7. Sarah,
    You are amazing. In a gin-and-tonic induced haze last week, I posted a couple of rants on Facebook about the injustice of this Pinkopoly. How you can scarcely turn around anywhere without something pink beseeching you to care about the poor breast cancer ladies. Apparently, I didn't actually post it, as I discovered the next morning. Must have been too much gin. So I am soberly ecstatic at your very measured lecture. Yes, it should not be a competition between which cancer survivors or friends and family can raise the most money or awareness. With smaller numbers diagnosed and smaller still surviving, we OVCA people make a tiny splash while the bloated crowd of pinks make the waters jump like a thousand belly flops.
    I'm glad you said what you did. I'm jealous, too. You would think the Pinks would care a bit more about their Sister Cancers. And it's really hard for me to be too sympathetic to a disease with about a 90 percent cure rate. I still get lots of calls from this or that breast cancer organization and I offer to contribute to their organizaton if they'll contribute to mine. No one has taken me up on that. It has taken me a while to do this, but I no longer donate to breast cancer campaigns. We have enough to do to improve research for ourselves, so that we can get past 5 years. Sarah, I'm sorry you are now Stage IV and even sorrier to hear a certain acceptance from you that you might not win. I hope you do win, not just because we all should and all deserve to, but you have the chutzpah and writing talent and verve to keep pushing the OVCA research. We need you. All my best prayers, Connie

  8. Some of us "pinks" do care about our sisters with cancer. The vast majority, I would say. It's why I asked Sarah to post, in fact. Many of us feel the same way you do about Pinktober.

    Whitestone, being a breast cancer blogger, I have come into close contact with those who want to promote their own products under the guise of supporting breast cancer research. In fact, at the end of the month I will probably post some of the more egregious ones I have received.

    The fact is, no matter where cancer lands in your body, it's a horrible illness. Breast cancer is not one disease - it's many, with different survival rates and treatments. I don't know much about ovarian/colon/pancreatic/lung cancers but I imagine they are just as complicated. As Sarah said so well, pink October takes away and divides people who are all struggling with a sad disease. I doubt that's what the founder intended - but it is what has happened. Pink October should be about raising funds for CANCER treatment - without any body part attached.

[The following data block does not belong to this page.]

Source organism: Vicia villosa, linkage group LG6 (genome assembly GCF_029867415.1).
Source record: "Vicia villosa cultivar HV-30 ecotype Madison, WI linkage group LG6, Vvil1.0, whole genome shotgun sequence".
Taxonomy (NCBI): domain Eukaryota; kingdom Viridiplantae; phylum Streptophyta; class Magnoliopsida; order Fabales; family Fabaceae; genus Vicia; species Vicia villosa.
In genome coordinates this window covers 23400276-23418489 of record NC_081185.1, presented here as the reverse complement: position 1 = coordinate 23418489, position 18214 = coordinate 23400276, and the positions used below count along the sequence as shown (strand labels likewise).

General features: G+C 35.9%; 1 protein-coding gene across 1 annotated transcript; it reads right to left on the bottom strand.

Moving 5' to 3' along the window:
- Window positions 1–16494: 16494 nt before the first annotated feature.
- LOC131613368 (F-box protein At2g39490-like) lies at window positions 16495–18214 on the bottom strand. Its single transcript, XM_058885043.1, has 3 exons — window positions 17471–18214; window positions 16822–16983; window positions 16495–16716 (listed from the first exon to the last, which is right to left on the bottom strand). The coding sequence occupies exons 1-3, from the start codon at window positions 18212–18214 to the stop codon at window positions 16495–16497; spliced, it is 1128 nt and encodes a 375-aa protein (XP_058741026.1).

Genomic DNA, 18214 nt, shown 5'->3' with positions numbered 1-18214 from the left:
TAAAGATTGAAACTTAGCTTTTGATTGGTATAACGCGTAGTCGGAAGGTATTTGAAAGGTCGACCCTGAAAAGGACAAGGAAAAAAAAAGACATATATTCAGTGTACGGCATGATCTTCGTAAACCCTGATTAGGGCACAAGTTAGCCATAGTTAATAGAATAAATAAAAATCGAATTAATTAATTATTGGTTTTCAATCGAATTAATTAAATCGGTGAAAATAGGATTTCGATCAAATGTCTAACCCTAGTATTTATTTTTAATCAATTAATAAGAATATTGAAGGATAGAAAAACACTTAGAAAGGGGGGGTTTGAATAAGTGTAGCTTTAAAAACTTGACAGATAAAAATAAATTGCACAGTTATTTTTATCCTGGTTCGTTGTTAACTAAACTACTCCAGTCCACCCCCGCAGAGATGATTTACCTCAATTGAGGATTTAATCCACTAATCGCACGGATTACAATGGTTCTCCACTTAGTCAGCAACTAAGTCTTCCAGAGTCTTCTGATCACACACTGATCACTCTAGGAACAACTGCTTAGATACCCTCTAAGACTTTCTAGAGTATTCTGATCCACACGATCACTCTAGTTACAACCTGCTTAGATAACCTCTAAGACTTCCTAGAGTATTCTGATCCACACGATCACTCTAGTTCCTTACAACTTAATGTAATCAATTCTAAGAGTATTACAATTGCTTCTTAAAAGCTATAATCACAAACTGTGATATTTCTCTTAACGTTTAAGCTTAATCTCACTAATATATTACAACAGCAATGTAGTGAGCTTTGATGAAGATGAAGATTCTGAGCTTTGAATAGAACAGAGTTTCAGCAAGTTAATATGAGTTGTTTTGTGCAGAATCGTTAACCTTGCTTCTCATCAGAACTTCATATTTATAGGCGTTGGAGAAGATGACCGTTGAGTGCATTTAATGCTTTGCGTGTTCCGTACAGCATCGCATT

9. I was just wondering what symptoms were for OVC. I have 4 of the symptoms listed. If I were not already being scan and poked following a BC diagnosis, I would be in the dark about these symptoms.

    Thank you for posting. BTW, I knew Pinktober had gone too far when after being diagnosed with triple negative bc and the gazillion appts that followed, I decided to "lighten" my mood by "pink" shopping. In the past I've donated money directly, but this year I "pinked" out to take my mind off my having breast cancer - go figure.

  10. As a uterine cancer survivor, thank you for this.

  11. Thank you Sarah. Well said. I just purchased a Tshirt that says “Women’s Cancer is not always Pink” feel for the Teal. I hope to have many more of these made up in different colors. I was diagnosed 2 years ago and have not gone in to remission yet and maybe never will. Thank God for Kelly Ripka and a few others that support our cause. I just lost a dear friend to breast cancer and I think all cancers should be equally supported by the ACS. Pancreatic, liver, lung, you name it. Cancer is cancer and I think after this many year’s if you don’t know the signs and symptoms of breast cancer, you must have been living under a rock. I am amazed at the people that not only don’t know the signs and symptoms of ovarian cancer (myself included), but have never even heard of it. This is sad.